ClpP modulates the activity of the Bacillus subtilis stress response transcription factor, σB

Adam Reeves, Ulf Gerth, Uwe Völker, W. G. Haldenwang

Research output: Contribution to journalArticlepeer-review

13 Scopus citations


The general stress regulon of Bacillus subtilis is controlled by the activity state of σB, a transcription factor that is switched on following exposure to either physical or nutritional stress. ClpP is the proteolytic component of an ATP-dependent protease that is essential for the proper regulation of multiple adaptive responses in B. subtilis. Among the proteins whose abundance increases in ClpP- B. subtilis are several known to depend on σB for their expression. In the current work we examine the relationship of ClpP to the activity of σB. The data reveal that the loss of ClpP in otherwise wild-type B. subtilis results in a small increase in σB activity during growth and a marked enhancement of σB activity following its induction by either physical or nutritional stress. It appears to be the persistence of σB,s activity rather than its induction that is principally affected by the loss of ClpP. σB-dependent reporter gene activity rose in parallel in ClpP+ and ClpP- B. subtilis strains but failed to display its normal transience in the ClpP- strain. The putative ClpP targets are likely to be stress generated and novel. Enhanced σB activity in ClpP- B. subtilis was triggered by physical stress but not by the induced synthesis of the physical stress pathway's positive regulator (RsbT). In addition, Western blot analyses failed to detect differences in the levels of the principal known σB regulators in ClpP+ and ClpP- B. subtilis strains. The data suggest a model in which ClpP facilitates the turnover of stress-generated factors, which persist in ClpP's absence to stimulate ongoing σB activity.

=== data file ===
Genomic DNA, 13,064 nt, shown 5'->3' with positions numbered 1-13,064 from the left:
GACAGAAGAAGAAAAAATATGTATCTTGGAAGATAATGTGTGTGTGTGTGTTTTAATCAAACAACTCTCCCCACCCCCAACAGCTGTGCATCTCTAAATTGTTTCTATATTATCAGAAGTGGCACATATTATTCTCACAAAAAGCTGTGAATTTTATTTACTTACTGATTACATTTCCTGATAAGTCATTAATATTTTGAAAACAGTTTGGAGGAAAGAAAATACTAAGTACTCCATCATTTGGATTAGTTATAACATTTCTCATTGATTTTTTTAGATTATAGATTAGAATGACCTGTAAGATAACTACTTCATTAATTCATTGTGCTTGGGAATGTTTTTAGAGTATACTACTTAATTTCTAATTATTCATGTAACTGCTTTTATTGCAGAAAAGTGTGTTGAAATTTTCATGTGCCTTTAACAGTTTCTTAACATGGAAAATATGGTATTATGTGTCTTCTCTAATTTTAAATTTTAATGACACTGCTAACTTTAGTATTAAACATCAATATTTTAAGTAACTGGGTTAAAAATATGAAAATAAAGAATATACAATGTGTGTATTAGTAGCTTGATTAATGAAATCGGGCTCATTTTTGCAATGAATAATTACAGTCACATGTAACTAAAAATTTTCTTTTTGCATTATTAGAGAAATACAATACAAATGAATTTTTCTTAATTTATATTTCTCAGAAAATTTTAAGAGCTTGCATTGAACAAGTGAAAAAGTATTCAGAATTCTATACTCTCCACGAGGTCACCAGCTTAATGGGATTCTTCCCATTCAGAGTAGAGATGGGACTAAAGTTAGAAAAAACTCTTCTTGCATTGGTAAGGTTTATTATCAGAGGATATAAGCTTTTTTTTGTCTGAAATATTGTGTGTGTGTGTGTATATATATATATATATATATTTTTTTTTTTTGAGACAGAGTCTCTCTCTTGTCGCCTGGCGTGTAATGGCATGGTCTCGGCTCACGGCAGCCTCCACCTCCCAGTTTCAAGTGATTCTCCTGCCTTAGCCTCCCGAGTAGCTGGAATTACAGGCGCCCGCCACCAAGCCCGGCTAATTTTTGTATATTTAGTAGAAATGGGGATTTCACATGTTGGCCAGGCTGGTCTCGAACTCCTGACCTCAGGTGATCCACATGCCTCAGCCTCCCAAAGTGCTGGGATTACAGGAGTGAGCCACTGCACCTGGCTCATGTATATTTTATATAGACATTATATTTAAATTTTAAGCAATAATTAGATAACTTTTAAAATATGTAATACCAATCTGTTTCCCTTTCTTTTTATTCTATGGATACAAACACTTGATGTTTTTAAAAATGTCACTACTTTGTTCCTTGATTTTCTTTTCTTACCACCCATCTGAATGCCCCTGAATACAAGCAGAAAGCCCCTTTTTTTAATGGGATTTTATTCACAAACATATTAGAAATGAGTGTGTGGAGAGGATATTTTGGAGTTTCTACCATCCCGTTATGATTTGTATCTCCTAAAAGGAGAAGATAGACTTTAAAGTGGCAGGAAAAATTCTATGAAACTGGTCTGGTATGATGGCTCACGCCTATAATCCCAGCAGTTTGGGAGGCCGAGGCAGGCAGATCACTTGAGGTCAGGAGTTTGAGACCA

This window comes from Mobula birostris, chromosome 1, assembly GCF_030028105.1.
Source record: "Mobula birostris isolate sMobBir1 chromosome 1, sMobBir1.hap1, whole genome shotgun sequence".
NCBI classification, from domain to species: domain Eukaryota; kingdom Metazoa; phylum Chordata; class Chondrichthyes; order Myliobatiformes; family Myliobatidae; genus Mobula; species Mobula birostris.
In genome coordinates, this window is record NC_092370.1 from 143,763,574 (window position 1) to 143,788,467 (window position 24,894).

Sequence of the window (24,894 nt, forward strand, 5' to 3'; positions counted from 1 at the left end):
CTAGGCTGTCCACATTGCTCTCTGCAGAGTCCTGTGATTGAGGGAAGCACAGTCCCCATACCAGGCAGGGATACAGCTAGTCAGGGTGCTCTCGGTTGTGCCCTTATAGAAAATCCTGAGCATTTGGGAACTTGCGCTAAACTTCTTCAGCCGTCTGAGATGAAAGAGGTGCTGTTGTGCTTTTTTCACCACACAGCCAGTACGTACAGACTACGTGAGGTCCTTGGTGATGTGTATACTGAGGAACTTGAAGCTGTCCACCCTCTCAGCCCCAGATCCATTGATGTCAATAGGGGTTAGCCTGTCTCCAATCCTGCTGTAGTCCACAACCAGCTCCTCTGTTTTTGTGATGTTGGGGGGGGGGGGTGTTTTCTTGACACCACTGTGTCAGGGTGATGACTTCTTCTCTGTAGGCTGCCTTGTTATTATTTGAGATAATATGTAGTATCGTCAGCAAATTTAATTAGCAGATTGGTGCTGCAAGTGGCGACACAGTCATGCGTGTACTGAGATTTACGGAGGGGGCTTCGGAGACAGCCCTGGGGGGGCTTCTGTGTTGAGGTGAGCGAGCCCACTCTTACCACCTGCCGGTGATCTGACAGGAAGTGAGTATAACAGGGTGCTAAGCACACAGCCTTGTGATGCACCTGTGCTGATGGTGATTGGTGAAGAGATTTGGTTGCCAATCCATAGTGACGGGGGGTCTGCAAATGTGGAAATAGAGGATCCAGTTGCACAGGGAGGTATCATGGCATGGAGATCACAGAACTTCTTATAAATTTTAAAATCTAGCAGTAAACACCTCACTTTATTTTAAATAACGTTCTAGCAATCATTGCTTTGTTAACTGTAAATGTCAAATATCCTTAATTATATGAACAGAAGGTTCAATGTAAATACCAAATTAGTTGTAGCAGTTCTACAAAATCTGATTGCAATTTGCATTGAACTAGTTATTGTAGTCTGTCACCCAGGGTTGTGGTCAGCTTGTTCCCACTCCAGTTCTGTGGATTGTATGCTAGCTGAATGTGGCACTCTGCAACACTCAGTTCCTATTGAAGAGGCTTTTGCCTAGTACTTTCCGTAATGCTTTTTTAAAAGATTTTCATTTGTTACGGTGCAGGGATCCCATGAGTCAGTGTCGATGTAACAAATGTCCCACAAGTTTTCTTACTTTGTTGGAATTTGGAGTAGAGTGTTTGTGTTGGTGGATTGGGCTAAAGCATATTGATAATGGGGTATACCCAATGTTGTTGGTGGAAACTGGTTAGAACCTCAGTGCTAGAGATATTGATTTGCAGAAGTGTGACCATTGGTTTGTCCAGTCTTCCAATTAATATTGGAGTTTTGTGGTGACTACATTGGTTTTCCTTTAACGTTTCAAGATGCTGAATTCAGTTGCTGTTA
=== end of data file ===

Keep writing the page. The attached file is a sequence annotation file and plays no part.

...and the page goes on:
Original languageEnglish (US)
Pages (from-to)6168-6175
Number of pages8
JournalJournal of bacteriology
Issue number17
StatePublished - Sep 2007

ASJC Scopus subject areas

  • Microbiology
  • Molecular Biology


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